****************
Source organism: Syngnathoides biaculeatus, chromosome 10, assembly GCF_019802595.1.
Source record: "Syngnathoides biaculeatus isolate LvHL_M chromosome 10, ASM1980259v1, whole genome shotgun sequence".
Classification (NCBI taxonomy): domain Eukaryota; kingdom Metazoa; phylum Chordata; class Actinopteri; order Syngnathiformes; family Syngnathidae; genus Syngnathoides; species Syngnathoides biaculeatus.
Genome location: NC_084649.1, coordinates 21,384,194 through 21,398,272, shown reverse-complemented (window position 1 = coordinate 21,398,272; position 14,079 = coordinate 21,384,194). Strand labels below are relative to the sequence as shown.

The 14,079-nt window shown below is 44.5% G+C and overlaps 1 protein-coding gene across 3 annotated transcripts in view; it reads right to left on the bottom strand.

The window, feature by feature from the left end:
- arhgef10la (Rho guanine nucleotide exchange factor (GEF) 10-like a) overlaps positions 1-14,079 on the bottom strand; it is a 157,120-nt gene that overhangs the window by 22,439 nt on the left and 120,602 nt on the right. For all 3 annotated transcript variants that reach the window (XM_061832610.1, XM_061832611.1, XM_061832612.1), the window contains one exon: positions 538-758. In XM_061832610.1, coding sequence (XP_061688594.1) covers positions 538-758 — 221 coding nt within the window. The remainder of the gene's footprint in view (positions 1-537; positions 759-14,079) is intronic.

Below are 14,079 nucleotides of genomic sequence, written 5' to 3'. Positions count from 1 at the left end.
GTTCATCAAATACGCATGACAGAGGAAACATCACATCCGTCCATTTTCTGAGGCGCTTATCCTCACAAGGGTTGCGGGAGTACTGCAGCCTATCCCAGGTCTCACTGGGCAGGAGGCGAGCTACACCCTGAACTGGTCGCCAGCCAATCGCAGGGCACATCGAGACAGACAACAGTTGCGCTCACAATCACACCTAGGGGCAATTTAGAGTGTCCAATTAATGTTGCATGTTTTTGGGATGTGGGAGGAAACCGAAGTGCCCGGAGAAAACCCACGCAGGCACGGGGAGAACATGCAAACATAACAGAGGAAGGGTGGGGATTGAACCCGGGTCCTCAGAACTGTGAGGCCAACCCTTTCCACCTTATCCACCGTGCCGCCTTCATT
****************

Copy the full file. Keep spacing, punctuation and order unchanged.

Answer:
Source organism: Syngnathoides biaculeatus, chromosome 10, assembly GCF_019802595.1.
Source record: "Syngnathoides biaculeatus isolate LvHL_M chromosome 10, ASM1980259v1, whole genome shotgun sequence".
Classification (NCBI taxonomy): domain Eukaryota; kingdom Metazoa; phylum Chordata; class Actinopteri; order Syngnathiformes; family Syngnathidae; genus Syngnathoides; species Syngnathoides biaculeatus.
Genome location: NC_084649.1, coordinates 21,384,194 through 21,398,272, shown reverse-complemented (window position 1 = coordinate 21,398,272; position 14,079 = coordinate 21,384,194). Strand labels below are relative to the sequence as shown.

The 14,079-nt window shown below is 44.5% G+C and overlaps 1 protein-coding gene across 3 annotated transcripts in view; it reads right to left on the bottom strand.

The window, feature by feature from the left end:
- arhgef10la (Rho guanine nucleotide exchange factor (GEF) 10-like a) overlaps positions 1-14,079 on the bottom strand; it is a 157,120-nt gene that overhangs the window by 22,439 nt on the left and 120,602 nt on the right. For all 3 annotated transcript variants that reach the window (XM_061832610.1, XM_061832611.1, XM_061832612.1), the window contains one exon: positions 538-758. In XM_061832610.1, coding sequence (XP_061688594.1) covers positions 538-758 — 221 coding nt within the window. The remainder of the gene's footprint in view (positions 1-537; positions 759-14,079) is intronic.

Below are 14,079 nucleotides of genomic sequence, written 5' to 3'. Positions count from 1 at the left end.
GTTCATCAAATACGCATGACAGAGGAAACATCACATCCGTCCATTTTCTGAGGCGCTTATCCTCACAAGGGTTGCGGGAGTACTGCAGCCTATCCCAGGTCTCACTGGGCAGGAGGCGAGCTACACCCTGAACTGGTCGCCAGCCAATCGCAGGGCACATCGAGACAGACAACAGTTGCGCTCACAATCACACCTAGGGGCAATTTAGAGTGTCCAATTAATGTTGCATGTTTTTGGGATGTGGGAGGAAACCGAAGTGCCCGGAGAAAACCCACGCAGGCACGGGGAGAACATGCAAACATAACAGAGGAAGGGTGGGGATTGAACCCGGGTCCTCAGAACTGTGAGGCCAACCCTTTCCACCTTATCCACCGTGCCGCCTTCATT